Community hospital executives and employees don't need a reminder of how huge mental health care problems loom in our delivery system. All that's required is to spend some time in an emergency department to witness the real life — and death — manifestations of mental health disorders.
Researchers and analysts tally up the official societal misery: One in four Americans experiences a mental illness or substance abuse disorder each year. Nearly half of all Americans will develop a mental illness during their lifetimes, and 27 percent will suffer from a substance abuse disorder.
Compounding the problem is the fact that mental health and medical conditions are risk factors for each other and the presence of one can complicate — to say the least — the treatment of the other. A Robert Wood Johnson Foundation study found that 29 percent of adults with medical conditions also have mental health conditions, and 68 percent of adults with mental health conditions also have medical conditions. The overall complicated — and frequently fatal — dynamic of how physical and mental disorders intertwine is even more challenging from a treatment standpoint, but I think we all get the basic picture.
And, of course, this wouldn't be our health care "system" if all of this didn't occur simultaneously with a precipitous decline in the number of psychiatric hospitals and units.
What we may not want to be reminded of is that there is no magic dome protecting us from the storm. Remember that one-in-four statistic? That "one" could be a colleague, a spouse, a son or a daughter, or you. Statistics have names and faces.
We talk and think about mental health care as a larger societal problem and a delivery system quagmire. But, as employers, we don't talk or think about it as our problem beyond obvious safety and liability concerns. A recent survey of employee health found that hospital employees were not as healthy as the general workforce and more likely to have serious medical conditions and mental illness.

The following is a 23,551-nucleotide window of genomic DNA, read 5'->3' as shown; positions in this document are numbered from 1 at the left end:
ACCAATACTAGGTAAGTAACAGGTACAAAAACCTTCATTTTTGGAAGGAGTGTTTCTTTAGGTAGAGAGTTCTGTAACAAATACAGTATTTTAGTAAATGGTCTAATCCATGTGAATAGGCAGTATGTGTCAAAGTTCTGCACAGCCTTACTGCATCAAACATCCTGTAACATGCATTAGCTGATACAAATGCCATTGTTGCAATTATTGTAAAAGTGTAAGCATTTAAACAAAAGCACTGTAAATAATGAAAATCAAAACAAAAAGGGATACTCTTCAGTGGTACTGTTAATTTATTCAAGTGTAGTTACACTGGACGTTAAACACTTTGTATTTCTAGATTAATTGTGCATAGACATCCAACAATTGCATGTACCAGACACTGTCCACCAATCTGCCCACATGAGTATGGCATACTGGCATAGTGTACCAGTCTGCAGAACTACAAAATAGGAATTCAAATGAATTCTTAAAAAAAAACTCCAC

But an odd mix of silence, flip talk and stereotyping surrounds and isolates people with psychological disorders and the loved ones who care for them. For all the significant scientific breakthroughs in treatment, there is an even higher, very real wall of stigma, probably dating to when man discovered fire.
Working in health care is stressful and it takes a daily toll. Without a structured program of help, nurses unknowingly may slip into a condition known as compassion fatigue, a combination of burnout and secondary traumatic stress from witnessing the suffering of others, becoming indifferent and irritable, showing poor judgment, and permanently losing their "ability to nurture."
Physicians are even more likely to be affected by stress and trauma. Even if they acknowledge the problem, that wall of stigma is higher for a physician to climb, and research shows they will not voluntarily reach out for help.
Remember what the wise man said: If we take care of our employees, all else will follow.
Well, that includes their mental health.
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